From the Pastor:
In reflecting one day on the horrible snow, ice, ice dams, mountains of snow and sub-zero temperatures we have endured this winter, I concluded that this might be what Hell is like. I was taken back to a literature class I took in college. I remembered learning about Dante’s Inferno and how, in the final circles of hell, the worst of the damned—traitors who had betrayed benefactors—were not burning in the fires of hell. Here’s what SparkNotes.com (kind of a Cliff’s Notes for poetry) tells us in their summary:
Still journeying toward the center of the Ninth Circle of Hell, Dante becomes aware of a great shape in the distance, hidden by the fog. Right under his feet, however, he notices sinners completely covered in ice, sometimes several feet deep, contorted into various positions. These souls constitute the most evil of all sinners—the Traitors to their Benefactors. Their part of Hell, the Fourth Ring of the Ninth Circle, is called Judecca.(named after Judas Iscariot)
Dante and Virgil advance toward the giant, mist-shrouded shape. As they approach through the fog, they behold its true form. The sight unnerves Dante to such an extent that he knows not whether he is alive or dead. The figure is Lucifer, Dis, Satan—no one name does justice to his terrible nature. The size of his arms alone exceeds all of the giants of the Eighth Circle of Hell put together. He stands in the icy lake, his torso rising above the surface. Gazing upward, Dante sees that Lucifer has three horrible faces, one looking straight ahead and the others looking back over his shoulders. Beneath each head rises a set of wings, which wave back and forth, creating the icy winds that keep Cocytus frozen.
Just another day in Massachusetts!
On a more serious note, we are in the season of Lent, a time of repentance, reflection, and self-examination. For some people, it is a time to “give up” something, but increasingly churches are suggesting that it is a perfect time to “take on” something to give one’s life focus as we journey with Jesus to Jerusalem and the cross.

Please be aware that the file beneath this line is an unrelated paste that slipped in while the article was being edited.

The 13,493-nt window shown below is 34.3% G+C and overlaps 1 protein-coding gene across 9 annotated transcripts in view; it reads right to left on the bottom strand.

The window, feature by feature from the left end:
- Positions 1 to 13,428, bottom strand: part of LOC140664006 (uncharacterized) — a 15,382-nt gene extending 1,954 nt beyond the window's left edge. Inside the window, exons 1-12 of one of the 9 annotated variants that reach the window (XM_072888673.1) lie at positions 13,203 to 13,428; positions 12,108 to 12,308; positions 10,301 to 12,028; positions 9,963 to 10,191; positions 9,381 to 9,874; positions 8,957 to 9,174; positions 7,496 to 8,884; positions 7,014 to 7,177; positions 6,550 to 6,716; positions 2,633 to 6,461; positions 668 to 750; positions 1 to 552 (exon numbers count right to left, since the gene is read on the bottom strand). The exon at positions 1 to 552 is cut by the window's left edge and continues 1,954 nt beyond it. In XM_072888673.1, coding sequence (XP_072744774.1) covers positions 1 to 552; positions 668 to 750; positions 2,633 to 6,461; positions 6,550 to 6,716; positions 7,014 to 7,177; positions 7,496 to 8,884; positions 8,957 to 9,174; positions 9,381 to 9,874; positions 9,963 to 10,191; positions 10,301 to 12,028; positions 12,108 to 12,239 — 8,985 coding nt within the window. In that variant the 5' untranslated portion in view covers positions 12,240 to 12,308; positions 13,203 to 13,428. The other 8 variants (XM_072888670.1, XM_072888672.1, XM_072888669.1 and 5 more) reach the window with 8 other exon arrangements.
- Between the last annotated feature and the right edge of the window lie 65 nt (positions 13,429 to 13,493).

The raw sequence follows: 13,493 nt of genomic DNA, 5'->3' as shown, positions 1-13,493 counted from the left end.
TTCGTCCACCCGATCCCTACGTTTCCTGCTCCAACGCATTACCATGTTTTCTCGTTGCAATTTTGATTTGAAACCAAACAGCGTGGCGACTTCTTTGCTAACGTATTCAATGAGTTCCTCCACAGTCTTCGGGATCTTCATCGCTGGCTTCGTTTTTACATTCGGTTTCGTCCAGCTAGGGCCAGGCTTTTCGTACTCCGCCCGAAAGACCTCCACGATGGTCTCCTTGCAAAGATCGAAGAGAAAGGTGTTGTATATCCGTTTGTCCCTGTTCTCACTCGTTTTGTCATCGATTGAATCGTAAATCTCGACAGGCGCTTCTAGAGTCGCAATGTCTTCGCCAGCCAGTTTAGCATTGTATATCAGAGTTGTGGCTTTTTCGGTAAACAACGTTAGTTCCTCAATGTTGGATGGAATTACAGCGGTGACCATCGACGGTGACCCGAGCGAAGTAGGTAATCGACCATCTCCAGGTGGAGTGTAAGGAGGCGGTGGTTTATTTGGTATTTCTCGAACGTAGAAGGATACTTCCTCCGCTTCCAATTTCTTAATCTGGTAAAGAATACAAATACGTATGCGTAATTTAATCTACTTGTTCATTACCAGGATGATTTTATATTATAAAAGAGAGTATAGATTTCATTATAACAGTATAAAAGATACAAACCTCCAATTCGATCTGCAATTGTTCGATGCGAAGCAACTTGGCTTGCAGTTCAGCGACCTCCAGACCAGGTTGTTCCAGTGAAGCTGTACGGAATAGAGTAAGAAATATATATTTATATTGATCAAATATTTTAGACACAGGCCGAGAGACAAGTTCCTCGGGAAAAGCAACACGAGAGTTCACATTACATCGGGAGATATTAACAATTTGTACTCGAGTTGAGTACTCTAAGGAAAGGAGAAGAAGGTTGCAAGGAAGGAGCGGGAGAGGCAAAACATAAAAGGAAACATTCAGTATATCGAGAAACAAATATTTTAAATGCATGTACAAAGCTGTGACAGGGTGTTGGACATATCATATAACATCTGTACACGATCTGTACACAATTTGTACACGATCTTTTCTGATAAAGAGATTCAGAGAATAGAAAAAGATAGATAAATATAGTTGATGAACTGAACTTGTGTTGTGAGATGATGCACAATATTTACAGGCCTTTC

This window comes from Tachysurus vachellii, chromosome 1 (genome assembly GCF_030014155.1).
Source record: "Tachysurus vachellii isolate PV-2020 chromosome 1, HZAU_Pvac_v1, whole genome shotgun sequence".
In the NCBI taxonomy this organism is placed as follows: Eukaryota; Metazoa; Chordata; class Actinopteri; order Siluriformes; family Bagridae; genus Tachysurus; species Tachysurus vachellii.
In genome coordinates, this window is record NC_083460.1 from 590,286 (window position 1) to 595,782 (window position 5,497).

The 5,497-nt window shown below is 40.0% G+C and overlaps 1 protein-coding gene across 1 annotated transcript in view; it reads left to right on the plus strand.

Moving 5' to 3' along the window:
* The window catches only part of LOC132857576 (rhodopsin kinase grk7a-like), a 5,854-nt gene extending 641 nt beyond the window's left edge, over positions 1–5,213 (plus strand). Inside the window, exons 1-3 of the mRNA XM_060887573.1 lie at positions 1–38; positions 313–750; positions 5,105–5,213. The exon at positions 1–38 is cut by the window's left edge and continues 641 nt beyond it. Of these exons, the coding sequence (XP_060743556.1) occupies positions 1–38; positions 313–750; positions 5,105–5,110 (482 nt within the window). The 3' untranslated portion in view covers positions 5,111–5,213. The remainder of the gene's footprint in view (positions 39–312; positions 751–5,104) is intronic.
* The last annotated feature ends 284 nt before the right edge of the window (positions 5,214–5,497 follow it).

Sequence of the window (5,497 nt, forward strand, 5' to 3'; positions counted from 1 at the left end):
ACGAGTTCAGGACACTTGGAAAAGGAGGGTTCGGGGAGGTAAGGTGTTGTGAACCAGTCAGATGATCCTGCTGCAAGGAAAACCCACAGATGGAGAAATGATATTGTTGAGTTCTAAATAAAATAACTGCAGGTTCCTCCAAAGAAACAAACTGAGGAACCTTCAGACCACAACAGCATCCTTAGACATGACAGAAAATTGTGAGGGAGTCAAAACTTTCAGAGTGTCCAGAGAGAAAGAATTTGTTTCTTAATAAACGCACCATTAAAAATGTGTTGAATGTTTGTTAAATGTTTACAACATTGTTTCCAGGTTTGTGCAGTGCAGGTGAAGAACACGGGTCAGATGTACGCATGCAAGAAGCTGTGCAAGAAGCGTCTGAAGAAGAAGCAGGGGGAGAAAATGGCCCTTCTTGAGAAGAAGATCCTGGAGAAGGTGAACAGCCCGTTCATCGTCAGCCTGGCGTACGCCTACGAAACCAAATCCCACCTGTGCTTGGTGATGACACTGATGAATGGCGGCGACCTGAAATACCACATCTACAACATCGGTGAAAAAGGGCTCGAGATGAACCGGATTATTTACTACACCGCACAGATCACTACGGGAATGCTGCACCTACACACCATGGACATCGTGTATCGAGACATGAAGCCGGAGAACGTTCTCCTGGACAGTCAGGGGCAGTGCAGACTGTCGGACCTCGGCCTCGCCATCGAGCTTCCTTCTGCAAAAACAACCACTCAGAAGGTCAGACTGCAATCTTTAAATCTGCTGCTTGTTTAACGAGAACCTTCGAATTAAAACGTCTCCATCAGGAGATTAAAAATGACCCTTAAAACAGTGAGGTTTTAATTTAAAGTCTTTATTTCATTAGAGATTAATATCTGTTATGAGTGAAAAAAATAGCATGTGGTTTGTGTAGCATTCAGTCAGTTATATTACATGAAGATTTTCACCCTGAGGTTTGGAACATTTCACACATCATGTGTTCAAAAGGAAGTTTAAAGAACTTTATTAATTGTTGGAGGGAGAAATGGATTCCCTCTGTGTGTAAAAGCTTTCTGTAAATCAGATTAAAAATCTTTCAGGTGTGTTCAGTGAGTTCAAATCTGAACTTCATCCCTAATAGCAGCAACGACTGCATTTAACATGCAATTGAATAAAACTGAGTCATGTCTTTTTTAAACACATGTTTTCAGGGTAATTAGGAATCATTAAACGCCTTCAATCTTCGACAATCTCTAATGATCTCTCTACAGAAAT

The word Lent is said to come from an older word meaning “lengthen”, referring to the lengthening of the sunlight as Easter (and Spring) draw closer. Although it has no relation to Lent, for me, the fact that Daylight Savings Time begins on March 8 and we will have an extra hour of daylight will be especially welcome after this winter.
The Forty Days of Lent ask us to recall how the number 40 appears in the Bible (both Hebrew Bible and New Testament) at times when God is preparing to do something new. Think Noah’s Ark, the Israelites in the wilderness, Moses on the mountaintop for 40 days before coming down with the Law, the prophet Elijah also on a mountain until he finally hears the “still, small voice”, and of course Jesus’ Temptation, and the 40 days between his Resurrection and Ascension. In every case, God is powerfully at work.
Interestingly, the 40 days of Lent do not include the Sundays in Lent. Christian tradition is that we worship on “The Lord’s Day”, the day of resurrection, and so each Sunday becomes a “little Easter” for us.
Let’s hope that as Lent continues through the month of March, we will be able to gather for worship each Sunday and commit ourselves to journeying to Jerusalem with Jesus. And ultimately, not even the icy Hell of Massachusetts can prevent us from welcoming the light, warmth, joy and hope that will come once again with the church’s cry: “Christ is Risen! He is Risen Indeed.”
The Peace of the Lord be with you, Mike